Manual work

We love our fancy computer controlled machines at our fablabs. But, sometimes we have to dust of the old manual mills and lathes to either produce an entire part, or do finishing operations on a Previously CNC´ ed part.

yesterday i used bitraf´s machinery to do finishing operations on parts for my hexapod. also, i tried fusion 360´s adaptive clearing strategy on aluminium for the first time. i am happy with the results.

Always start with a clean machine! Even a tiny chip clamped between the vice and part will mar the surface of your part, and throw it out of alignment!

This machine needed a good round of brushing, vacuuming and oil before the work could start.

Having machined these two parts from one side on our shopbot, i had to manualy machine and thread the holes and mill recesess for screwholes.

The `affected` areas is marked in red on this screenshot:

As the parts where odly shaped, i used parralel blocks to be sure they where properl clamped in the vice, and at the rigth heigth.

Having measured and marked my parts, i put in centerholes to aling the drillhead.

Here i put in a 2,5 MM hole, prepearing the part to take a M3 thread.
I ran this bit @ 2500 RPM without coolant.

It was necesary to drill through the first feature with the 2,5bit, to reach down into the part.
To alow an M3 capscrew to enter into the part, i milled a recess with a 5,5mm endmill, then bored it with a 6mm drillbit. Following that, i knocked of the edge using a countersink.

This one has three flutes, and are typicaly best used at RPM´s not exeeding 500.

Here the parts has been flipped in the vice.
Left to the drillbit, the holes from the previous operations is visible.
To rigth, near the end of the parts, there is wisible remains of the tabs from the CNC operation. They where a bit execesive, but they will not be visible, so i will not remove them.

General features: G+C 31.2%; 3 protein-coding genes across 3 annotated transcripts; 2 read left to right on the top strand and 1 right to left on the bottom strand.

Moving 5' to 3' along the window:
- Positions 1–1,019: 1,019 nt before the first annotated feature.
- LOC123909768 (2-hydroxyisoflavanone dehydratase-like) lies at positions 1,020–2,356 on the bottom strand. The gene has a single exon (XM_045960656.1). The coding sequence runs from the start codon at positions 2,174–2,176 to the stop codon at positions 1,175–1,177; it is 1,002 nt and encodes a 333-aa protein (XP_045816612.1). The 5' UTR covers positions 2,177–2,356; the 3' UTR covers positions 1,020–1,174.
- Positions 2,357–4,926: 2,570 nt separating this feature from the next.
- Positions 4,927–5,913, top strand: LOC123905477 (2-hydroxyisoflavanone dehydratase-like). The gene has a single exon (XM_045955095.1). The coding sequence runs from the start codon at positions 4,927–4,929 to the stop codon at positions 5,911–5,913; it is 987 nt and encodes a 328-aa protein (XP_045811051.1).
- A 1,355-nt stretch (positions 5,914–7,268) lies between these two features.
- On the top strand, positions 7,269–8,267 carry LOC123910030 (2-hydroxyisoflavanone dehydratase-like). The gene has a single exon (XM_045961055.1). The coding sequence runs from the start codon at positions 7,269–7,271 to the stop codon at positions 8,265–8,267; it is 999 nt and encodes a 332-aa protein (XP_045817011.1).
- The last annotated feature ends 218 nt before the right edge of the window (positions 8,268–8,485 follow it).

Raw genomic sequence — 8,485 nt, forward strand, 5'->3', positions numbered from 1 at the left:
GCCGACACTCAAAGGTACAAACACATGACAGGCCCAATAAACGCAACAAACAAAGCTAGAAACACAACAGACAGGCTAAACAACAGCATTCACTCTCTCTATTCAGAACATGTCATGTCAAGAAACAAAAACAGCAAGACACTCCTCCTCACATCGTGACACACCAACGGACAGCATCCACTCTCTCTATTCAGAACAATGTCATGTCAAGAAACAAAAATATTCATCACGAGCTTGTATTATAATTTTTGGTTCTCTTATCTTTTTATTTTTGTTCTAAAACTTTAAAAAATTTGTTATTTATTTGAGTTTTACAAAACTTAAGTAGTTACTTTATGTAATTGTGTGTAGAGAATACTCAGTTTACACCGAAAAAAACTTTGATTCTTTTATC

This milling machine is very easy to operate, with only a few switches to operate. it also doubles as a drillpress, leaving more space for other machines in the worksop. with simple mahines like this, it is advised to not change gear while it is running, as that will ruin the gearbox.

Milling a recess with a two-flute endmil. This one measured 5mm. I had to run this slow at 400 RPM, to keep vibrations down.

Tapping a hole for M3. The oversized hole i am sticking the threading tool throgh, will let the screwhead sit flush in the part.

Here is the finished part, ready to be installed into the robot.

The tools used for these operations. The next pictures shows operations on another part.

Had to turn down some M4 screws to atach the freshly manufactured parts to the robot. Having a small metal lathe in the lab is very usefull!

This is the sensor assebly for my hexapod. it will move just like a animatronic eye, alowing the operator of the machine to navigate independent of the direction of the main body.

Yesterday i milled the yellow big ring on the shopbot, it requires CNC machinig from four sides, so this is a proper test of the shopbot.

The first test of fusion code in aluminium.

1mm each pass at 8mm/sek with a singleflute 6mm carbide endmill.

Here the part has been machined from both sides, cut loose and ready for turning.
when cutting the outher diameter of the ring on the shopbot, i ran it at 8mm/sek, an a depth of 5mm with the same bit as previous operations.
This was way to deep, and so it resulted in chatter and chip weldig. therefore, i touched up the surface in the lathe.
Our lathe is very precise, and capable of high speeds, leaving almost a mirror finnish.

Here the surface finish of the 3D milling is visible. i ran a 3.175 mm two flute ballmill when doing the finishing pass.
i ran it at 8mm/sek, altough i do believe that this was to slow for this bit, due to it having two flutes.

I put a buffing wheel in the lathe, finishing of this test piece.

As the results where good, i will go ahead, and mll the finshed one in brass, and produce the jig for carring out the two last operations, miling the recesses in the sides.

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